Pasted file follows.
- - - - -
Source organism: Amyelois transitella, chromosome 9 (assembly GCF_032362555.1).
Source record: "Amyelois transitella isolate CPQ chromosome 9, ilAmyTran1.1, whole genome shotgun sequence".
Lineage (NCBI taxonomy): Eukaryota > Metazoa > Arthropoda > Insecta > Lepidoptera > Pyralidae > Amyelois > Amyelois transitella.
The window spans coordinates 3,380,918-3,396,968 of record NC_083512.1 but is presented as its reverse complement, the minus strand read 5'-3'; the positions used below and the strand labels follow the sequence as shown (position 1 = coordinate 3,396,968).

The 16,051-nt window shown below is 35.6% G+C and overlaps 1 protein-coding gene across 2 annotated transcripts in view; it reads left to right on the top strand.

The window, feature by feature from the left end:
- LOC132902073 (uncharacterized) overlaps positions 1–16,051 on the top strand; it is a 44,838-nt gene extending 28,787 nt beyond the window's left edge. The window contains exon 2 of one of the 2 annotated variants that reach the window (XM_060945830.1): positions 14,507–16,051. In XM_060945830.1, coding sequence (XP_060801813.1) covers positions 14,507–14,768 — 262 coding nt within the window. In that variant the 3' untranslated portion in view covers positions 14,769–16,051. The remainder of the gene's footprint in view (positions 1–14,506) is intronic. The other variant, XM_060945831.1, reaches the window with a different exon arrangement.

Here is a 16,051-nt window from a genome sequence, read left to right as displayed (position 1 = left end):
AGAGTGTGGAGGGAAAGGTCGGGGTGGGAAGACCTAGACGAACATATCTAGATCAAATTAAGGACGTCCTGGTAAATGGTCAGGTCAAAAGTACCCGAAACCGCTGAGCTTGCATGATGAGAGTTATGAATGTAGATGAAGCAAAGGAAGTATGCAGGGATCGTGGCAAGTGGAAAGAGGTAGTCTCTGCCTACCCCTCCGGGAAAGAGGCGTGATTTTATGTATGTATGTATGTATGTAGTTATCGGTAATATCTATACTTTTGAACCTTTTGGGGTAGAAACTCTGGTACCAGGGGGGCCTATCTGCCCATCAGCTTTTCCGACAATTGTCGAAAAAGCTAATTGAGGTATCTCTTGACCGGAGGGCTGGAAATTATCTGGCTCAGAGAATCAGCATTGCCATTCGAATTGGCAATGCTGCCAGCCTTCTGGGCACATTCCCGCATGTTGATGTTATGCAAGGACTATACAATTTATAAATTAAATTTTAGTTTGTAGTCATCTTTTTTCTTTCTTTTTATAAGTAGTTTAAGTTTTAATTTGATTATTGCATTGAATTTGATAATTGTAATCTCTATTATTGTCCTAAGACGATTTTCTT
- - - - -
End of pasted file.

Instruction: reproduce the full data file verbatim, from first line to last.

Source organism: Amyelois transitella, chromosome 9 (assembly GCF_032362555.1).
Source record: "Amyelois transitella isolate CPQ chromosome 9, ilAmyTran1.1, whole genome shotgun sequence".
Lineage (NCBI taxonomy): Eukaryota > Metazoa > Arthropoda > Insecta > Lepidoptera > Pyralidae > Amyelois > Amyelois transitella.
The window spans coordinates 3,380,918-3,396,968 of record NC_083512.1 but is presented as its reverse complement, the minus strand read 5'-3'; the positions used below and the strand labels follow the sequence as shown (position 1 = coordinate 3,396,968).

The 16,051-nt window shown below is 35.6% G+C and overlaps 1 protein-coding gene across 2 annotated transcripts in view; it reads left to right on the top strand.

The window, feature by feature from the left end:
- LOC132902073 (uncharacterized) overlaps positions 1–16,051 on the top strand; it is a 44,838-nt gene extending 28,787 nt beyond the window's left edge. The window contains exon 2 of one of the 2 annotated variants that reach the window (XM_060945830.1): positions 14,507–16,051. In XM_060945830.1, coding sequence (XP_060801813.1) covers positions 14,507–14,768 — 262 coding nt within the window. In that variant the 3' untranslated portion in view covers positions 14,769–16,051. The remainder of the gene's footprint in view (positions 1–14,506) is intronic. The other variant, XM_060945831.1, reaches the window with a different exon arrangement.

Here is a 16,051-nt window from a genome sequence, read left to right as displayed (position 1 = left end):
AGAGTGTGGAGGGAAAGGTCGGGGTGGGAAGACCTAGACGAACATATCTAGATCAAATTAAGGACGTCCTGGTAAATGGTCAGGTCAAAAGTACCCGAAACCGCTGAGCTTGCATGATGAGAGTTATGAATGTAGATGAAGCAAAGGAAGTATGCAGGGATCGTGGCAAGTGGAAAGAGGTAGTCTCTGCCTACCCCTCCGGGAAAGAGGCGTGATTTTATGTATGTATGTATGTATGTAGTTATCGGTAATATCTATACTTTTGAACCTTTTGGGGTAGAAACTCTGGTACCAGGGGGGCCTATCTGCCCATCAGCTTTTCCGACAATTGTCGAAAAAGCTAATTGAGGTATCTCTTGACCGGAGGGCTGGAAATTATCTGGCTCAGAGAATCAGCATTGCCATTCGAATTGGCAATGCTGCCAGCCTTCTGGGCACATTCCCGCATGTTGATGTTATGCAAGGACTATACAATTTATAAATTAAATTTTAGTTTGTAGTCATCTTTTTTCTTTCTTTTTATAAGTAGTTTAAGTTTTAATTTGATTATTGCATTGAATTTGATAATTGTAATCTCTATTATTGTCCTAAGACGATTTTCTT